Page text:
If you do not like reading you probably will not like law. In order to be a successful lawyer you must love reading. It is in fact a reading subject. It is said that a good lawyer reads, reads and reads again. Nonetheless, after completing law school, many fail to read beyond “law books”.

I’ve compiled a list of 5 books that every lawyer should read.

How to Win Friends and Influence People by Dale Carnegie

Nothing is worse than a lawyer who is unapproachable. This book first published in 1937 is a manual for developing “people skills” in anyone. Among other things it teaches you include:

  • How to make people like you
  • 12 ways to win people with your way of thinking
  • 9 ways to change people without arousing resentment

This book surely tops the list of must reads for the West Indian Lawyer.

How to Argue and Win Every Time by Gerry Spence

Gerry Spence is noted as one of America’s finest trial lawyers. He’s tried several important civil and criminal cases and has never lost a criminal case either as a prosecutor or defense Lawyer. Additionally he has had more multi-billion dollar verdicts without an intervening loss than any lawyer in America. Having said that it’s worth reading any book this man writes. While he has written several this classic is indeed a must read for lawyers.

Spence believes that “argument is not the process by which we seek to destroy other” but rather “a tool with which we can achieve an end, satisfy a want, fulfill a desire”. “Argument” he says “is the mechanism by which we reveal the truth – the truth for us.”

Cross Examination: Science and Techniques by Larry Pozner and Rodger Dodd

Since the beginning of time Cross-examination in trials have been a vital part of any trial. Wigmore says that “it is beyond any doubt the greatest legal engine ever invented for the discovery of truth.” In this 700 page book, the authors demonstrate how cross-examination is an art and not a science. According to them “while good cross-examination may be artistic, it is not ‘art’ that wins the day. Through preparation, mastery of technique, and execution of a sold game plan underlie more courtroom victories than all the flash and glitz and strokes of brilliance combined. Cross-examination is a science. It has firmly established guidelines, identifiable techniques, and definable methods, which all act to increase the cross-examiner’s ability to prevail.” From dealing with the “can’t recall” witness to the sequencing of your cross-examination, Pozner and Dodd cover it all in this book.

48 Laws of Power by Robert Green

This book is not a “law text” in the true sense. In fact it was not written for lawyers. Nonetheless, it is by far one of the best personal development book you will ever read, and could have well been titled “How to Deal with Fellow Lawyers”. The author has distilled three thousand years of history of power into 48 well- explicated laws using real historical examples through the experience of Queen Elizabeth I and Henry Kissinger. Given the adversarial nature of the profession, the 48 laws go a long way in teaching you how to maintain sanity, composure and power as a lawyer and human being. The laws include:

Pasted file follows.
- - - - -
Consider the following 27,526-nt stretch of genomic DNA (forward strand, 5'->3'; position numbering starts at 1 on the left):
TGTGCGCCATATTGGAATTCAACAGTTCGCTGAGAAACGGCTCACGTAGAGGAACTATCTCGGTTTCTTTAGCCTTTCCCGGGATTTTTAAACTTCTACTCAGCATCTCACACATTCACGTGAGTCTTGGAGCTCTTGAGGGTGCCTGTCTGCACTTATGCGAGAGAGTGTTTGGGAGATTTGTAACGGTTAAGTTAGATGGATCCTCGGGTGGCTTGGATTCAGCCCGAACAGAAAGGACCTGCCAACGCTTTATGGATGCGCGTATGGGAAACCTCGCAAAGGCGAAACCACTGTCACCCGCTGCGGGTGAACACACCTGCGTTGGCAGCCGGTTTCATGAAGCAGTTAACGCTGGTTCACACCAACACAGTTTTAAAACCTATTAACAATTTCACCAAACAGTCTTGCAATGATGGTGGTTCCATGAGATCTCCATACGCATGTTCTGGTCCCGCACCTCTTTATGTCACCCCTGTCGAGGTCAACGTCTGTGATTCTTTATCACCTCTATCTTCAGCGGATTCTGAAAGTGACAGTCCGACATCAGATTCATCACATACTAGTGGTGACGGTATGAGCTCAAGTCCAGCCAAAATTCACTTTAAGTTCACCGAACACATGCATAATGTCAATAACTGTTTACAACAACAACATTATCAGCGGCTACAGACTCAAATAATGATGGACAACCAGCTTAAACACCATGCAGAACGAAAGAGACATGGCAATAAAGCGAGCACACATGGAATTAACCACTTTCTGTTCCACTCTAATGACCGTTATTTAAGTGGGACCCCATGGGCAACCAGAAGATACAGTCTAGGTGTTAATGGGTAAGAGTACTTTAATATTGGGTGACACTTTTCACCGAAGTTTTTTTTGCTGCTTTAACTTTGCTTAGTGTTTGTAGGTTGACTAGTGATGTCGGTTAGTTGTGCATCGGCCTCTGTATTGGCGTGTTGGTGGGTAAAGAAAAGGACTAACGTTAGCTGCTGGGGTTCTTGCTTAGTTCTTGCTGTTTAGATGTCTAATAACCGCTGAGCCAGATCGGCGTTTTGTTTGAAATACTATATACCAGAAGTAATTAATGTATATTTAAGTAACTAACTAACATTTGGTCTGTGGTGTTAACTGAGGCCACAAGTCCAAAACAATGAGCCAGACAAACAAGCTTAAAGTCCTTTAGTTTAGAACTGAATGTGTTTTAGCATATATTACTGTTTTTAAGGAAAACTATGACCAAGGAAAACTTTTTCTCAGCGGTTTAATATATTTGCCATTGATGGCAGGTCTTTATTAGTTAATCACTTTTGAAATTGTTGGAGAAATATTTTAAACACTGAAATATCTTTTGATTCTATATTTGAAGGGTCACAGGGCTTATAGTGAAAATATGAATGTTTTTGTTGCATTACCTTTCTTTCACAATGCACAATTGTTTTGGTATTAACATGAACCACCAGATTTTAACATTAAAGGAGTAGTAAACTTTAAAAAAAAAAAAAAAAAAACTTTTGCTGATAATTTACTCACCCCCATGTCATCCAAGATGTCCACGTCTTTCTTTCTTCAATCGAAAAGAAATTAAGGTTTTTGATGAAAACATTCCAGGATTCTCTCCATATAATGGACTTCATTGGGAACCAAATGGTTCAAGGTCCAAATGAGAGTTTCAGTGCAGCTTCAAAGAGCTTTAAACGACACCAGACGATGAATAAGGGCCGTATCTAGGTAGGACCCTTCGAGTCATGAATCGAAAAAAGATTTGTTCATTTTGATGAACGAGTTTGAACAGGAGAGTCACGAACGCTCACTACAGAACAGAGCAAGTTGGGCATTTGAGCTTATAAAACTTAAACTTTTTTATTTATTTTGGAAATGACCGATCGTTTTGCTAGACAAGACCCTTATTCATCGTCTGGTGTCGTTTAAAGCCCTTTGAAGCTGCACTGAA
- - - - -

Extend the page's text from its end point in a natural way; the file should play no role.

1. Make Your Accomplishments Seem Effortless
    Your actions must seem natural and executed with ease. All the toil and practice that go into them, and also all the clever tricks, must be concealed. When you act, act effortlessly, as if you could do much more. Avoid the temptation of revealing how hard you work – it only raises questions. Teach no one your tricks or they will be used against you.

  2. Always Say Less Than Necessary
    When you are trying to impress people with words, the more you say, the more common you appear, and the less in control. Even if you’re saying something banal it will seem original if you make it vain open-ended and sphinxlike. Powerful people impress and intimidate by saying less. The more you say the more likely you are to say something foolish.

  3. Conceal Your Intentions
    Keep people off balance and in the dark by never revealing the purpose behind your actions. If they have no clue what you are up to they cannot prepare a defence. Guide them far enough down the wrong path. Envelope them in enough and by the time they realize your intentions it will be too late.

The Devil’s Advocate by Iain Morley, QC.

With its sub title being “A Short Polemic on How to Be Seriously Good in Court” this best selling advocacy manual is described as the “Titanic of the advocacy world”. The book covers addressing the judge, Examination-in-Chief and Appeal litigation just to name a few. Practical, humorous and conversational, The Devils Advocate is a must read for West Indian Attorneys who want to enter the courtroom.

You may not find any of these books on your law school’s book list but they definitely contribute to one’s development as a lawyer. And remember readers are leaders! Enjoy!